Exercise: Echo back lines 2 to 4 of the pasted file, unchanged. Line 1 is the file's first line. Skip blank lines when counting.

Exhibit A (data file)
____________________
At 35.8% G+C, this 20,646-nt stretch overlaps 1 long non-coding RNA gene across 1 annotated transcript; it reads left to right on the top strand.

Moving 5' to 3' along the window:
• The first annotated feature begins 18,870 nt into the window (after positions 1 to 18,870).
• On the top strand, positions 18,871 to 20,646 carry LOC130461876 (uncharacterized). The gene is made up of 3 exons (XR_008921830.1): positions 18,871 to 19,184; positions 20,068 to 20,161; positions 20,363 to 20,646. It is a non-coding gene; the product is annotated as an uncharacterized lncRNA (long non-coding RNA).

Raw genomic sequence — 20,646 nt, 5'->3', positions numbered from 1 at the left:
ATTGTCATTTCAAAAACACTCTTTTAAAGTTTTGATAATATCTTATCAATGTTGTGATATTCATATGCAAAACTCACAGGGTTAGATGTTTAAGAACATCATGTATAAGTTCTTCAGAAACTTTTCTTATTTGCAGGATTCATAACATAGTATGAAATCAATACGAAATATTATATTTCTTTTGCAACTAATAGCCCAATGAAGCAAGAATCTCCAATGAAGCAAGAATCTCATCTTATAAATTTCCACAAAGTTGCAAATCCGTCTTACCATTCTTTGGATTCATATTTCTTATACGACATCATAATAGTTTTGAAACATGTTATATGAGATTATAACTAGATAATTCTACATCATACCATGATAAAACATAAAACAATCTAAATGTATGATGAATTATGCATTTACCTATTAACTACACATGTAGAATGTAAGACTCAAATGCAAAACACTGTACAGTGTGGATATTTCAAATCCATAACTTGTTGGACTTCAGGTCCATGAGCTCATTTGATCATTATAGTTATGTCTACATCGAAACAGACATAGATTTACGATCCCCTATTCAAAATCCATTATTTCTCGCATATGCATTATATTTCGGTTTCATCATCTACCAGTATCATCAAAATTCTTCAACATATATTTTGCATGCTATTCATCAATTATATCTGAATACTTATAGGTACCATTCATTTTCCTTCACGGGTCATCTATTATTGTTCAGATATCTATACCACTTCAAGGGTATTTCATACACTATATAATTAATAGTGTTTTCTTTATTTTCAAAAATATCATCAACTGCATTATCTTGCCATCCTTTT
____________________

Moving 5' to 3' along the window:
• The first annotated feature begins 18,870 nt into the window (after positions 1 to 18,870).
• On the top strand, positions 18,871 to 20,646 carry LOC130461876 (uncharacterized). The gene is made up of 3 exons (XR_008921830.1): positions 18,871 to 19,184; positions 20,068 to 20,161; positions 20,363 to 20,646. It is a non-coding gene; the product is annotated as an uncharacterized lncRNA (long non-coding RNA).